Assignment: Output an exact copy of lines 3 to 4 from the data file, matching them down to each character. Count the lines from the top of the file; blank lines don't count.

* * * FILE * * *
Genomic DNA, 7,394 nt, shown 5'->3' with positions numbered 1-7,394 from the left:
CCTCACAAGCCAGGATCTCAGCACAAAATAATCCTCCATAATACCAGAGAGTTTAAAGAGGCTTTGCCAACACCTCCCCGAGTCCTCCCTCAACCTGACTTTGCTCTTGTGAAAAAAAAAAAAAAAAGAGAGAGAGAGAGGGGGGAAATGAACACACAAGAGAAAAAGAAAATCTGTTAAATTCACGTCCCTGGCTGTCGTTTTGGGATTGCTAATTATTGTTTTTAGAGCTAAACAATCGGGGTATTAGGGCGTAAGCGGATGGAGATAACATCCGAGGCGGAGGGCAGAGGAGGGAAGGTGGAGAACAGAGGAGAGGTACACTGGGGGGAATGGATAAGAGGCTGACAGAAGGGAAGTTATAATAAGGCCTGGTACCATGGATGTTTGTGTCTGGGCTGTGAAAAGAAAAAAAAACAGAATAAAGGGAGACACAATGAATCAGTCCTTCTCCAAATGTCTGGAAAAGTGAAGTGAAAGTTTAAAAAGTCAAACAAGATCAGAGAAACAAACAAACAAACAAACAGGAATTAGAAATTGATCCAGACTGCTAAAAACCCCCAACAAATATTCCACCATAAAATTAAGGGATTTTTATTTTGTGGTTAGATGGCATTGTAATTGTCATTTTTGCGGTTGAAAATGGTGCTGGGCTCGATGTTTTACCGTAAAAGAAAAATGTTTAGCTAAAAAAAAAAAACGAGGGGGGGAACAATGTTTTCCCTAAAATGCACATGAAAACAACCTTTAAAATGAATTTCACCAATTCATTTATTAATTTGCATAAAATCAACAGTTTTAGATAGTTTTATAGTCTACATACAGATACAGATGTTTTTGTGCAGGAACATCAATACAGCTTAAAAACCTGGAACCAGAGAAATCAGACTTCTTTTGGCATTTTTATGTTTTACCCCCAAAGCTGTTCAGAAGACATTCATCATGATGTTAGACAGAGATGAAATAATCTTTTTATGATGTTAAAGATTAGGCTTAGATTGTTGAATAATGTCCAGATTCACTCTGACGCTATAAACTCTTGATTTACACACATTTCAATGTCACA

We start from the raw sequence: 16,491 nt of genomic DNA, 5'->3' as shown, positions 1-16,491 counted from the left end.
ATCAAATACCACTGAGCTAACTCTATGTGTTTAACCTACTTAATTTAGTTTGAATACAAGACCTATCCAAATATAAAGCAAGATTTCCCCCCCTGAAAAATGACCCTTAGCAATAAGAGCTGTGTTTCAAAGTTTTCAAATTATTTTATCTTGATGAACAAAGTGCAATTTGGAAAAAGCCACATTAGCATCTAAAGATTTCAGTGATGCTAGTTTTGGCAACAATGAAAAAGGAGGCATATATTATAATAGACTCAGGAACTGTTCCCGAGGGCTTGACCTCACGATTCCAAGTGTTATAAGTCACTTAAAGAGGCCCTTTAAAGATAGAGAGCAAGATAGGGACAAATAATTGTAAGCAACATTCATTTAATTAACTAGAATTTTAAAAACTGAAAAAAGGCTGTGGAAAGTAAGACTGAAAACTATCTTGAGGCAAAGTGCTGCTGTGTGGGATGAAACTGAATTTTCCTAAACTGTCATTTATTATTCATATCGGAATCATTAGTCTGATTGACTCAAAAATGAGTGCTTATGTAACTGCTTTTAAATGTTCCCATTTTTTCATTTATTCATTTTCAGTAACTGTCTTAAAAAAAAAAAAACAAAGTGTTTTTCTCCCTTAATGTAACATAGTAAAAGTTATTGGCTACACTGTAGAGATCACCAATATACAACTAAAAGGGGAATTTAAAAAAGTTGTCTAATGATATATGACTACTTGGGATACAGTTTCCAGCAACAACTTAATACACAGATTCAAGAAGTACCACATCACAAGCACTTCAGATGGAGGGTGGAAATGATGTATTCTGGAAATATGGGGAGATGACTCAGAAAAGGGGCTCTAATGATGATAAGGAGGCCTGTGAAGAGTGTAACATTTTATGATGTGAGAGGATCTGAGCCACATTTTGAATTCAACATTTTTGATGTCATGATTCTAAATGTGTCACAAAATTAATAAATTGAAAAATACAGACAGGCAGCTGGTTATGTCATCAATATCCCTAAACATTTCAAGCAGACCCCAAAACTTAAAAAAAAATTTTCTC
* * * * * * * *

We start from the raw sequence: 16,491 nt of genomic DNA, 5'->3' as shown, positions 1-16,491 counted from the left end.
ATCAAATACCACTGAGCTAACTCTATGTGTTTAACCTACTTAATTTAGTTTGAATACAAGACCTATCCAAATATAAAGCAAGATTTCCCCCCCTGAAAAATGACCCTTAGCAATAAGAGCTGTGTTTCAAAGTTTTCAAATTATTTTATCTTGATGAACAAAGTGCAATTTGGAAAAAGCCACATTAGCATCTAAAGATTTCAGTGATGCTAGTTTTGGCAACAATGAAAAAGGAGGCATATATTATAATAGACTCAGGAACTGTTCCCGAGGGCTTGACCTCACGATTCCAAGTGTTATAAGTCACTTAAAGAGGCCCTTTAAAGATAGAGAGCAAGATAGGGACAAATAATTGTAAGCAACATTCATTTAATTAACTAGAATTTTAAAAACTGAAAAAAGGCTGTGGAAAGTAAGACTGAAAACTATCTTGAGGCAAAGTGCTGCTGTGTGGGATGAAACTGAATTTTCCTAAACTGTCATTTATTATTCATATCGGAATCATTAGTCTGATTGACTCAAAAATGAGTGCTTATGTAACTGCTTTTAAATGTTCCCATTTTTTCATTTATTCATTTTCAGTAACTGTCTTAAAAAAAAAAAAACAAAGTGTTTTTCTCCCTTAATGTAACATAGTAAAAGTTATTGGCTACACTGTAGAGATCACCAATATACAACTAAAAGGGGAATTTAAAAAAGTTGTCTAATGATATATGACTACTTGGGATACAGTTTCCAGCAACAACTTAATACACAGATTCAAGAAGTACCACATCACAAGCACTTCAGATGGAGGGTGGAAATGATGTATTCTGGAAATATGGGGAGATGACTCAGAAAAGGGGCTCTAATGATGATAAGGAGGCCTGTGAAGAGTGTAACATTTTATGATGTGAGAGGATCTGAGCCACATTTTGAATTCAACATTTTTGATGTCATGATTCTAAATGTGTCACAAAATTAATAAATTGAAAAATACAGACAGGCAGCTGGTTATGTCATCAATATCCCTAAACATTTCAAGCAGACCCCAAAACTTAAAAAAAAATTTTCTC